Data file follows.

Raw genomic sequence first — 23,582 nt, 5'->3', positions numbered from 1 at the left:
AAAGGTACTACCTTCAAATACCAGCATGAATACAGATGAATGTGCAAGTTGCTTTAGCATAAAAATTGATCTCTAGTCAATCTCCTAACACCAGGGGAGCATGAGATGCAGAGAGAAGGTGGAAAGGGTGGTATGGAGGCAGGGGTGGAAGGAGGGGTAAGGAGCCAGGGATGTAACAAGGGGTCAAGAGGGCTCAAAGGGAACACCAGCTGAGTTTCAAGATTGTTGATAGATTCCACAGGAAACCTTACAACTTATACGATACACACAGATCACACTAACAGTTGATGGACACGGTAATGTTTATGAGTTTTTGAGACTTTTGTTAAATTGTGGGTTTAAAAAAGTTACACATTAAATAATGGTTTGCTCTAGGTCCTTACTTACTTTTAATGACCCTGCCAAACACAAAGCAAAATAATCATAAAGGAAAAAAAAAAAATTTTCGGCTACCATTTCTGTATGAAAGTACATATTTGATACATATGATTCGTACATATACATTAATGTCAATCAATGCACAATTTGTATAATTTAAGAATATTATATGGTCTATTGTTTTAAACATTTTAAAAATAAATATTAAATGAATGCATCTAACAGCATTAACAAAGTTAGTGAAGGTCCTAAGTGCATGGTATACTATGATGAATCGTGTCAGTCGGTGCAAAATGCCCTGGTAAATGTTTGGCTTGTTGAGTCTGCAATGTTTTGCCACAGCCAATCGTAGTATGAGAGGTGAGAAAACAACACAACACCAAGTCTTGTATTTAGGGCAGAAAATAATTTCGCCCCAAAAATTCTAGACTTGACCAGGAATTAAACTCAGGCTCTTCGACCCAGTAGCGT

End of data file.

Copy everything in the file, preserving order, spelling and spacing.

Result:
Raw genomic sequence first — 23,582 nt, 5'->3', positions numbered from 1 at the left:
AAAGGTACTACCTTCAAATACCAGCATGAATACAGATGAATGTGCAAGTTGCTTTAGCATAAAAATTGATCTCTAGTCAATCTCCTAACACCAGGGGAGCATGAGATGCAGAGAGAAGGTGGAAAGGGTGGTATGGAGGCAGGGGTGGAAGGAGGGGTAAGGAGCCAGGGATGTAACAAGGGGTCAAGAGGGCTCAAAGGGAACACCAGCTGAGTTTCAAGATTGTTGATAGATTCCACAGGAAACCTTACAACTTATACGATACACACAGATCACACTAACAGTTGATGGACACGGTAATGTTTATGAGTTTTTGAGACTTTTGTTAAATTGTGGGTTTAAAAAAGTTACACATTAAATAATGGTTTGCTCTAGGTCCTTACTTACTTTTAATGACCCTGCCAAACACAAAGCAAAATAATCATAAAGGAAAAAAAAAAAATTTTCGGCTACCATTTCTGTATGAAAGTACATATTTGATACATATGATTCGTACATATACATTAATGTCAATCAATGCACAATTTGTATAATTTAAGAATATTATATGGTCTATTGTTTTAAACATTTTAAAAATAAATATTAAATGAATGCATCTAACAGCATTAACAAAGTTAGTGAAGGTCCTAAGTGCATGGTATACTATGATGAATCGTGTCAGTCGGTGCAAAATGCCCTGGTAAATGTTTGGCTTGTTGAGTCTGCAATGTTTTGCCACAGCCAATCGTAGTATGAGAGGTGAGAAAACAACACAACACCAAGTCTTGTATTTAGGGCAGAAAATAATTTCGCCCCAAAAATTCTAGACTTGACCAGGAATTAAACTCAGGCTCTTCGACCCAGTAGCGT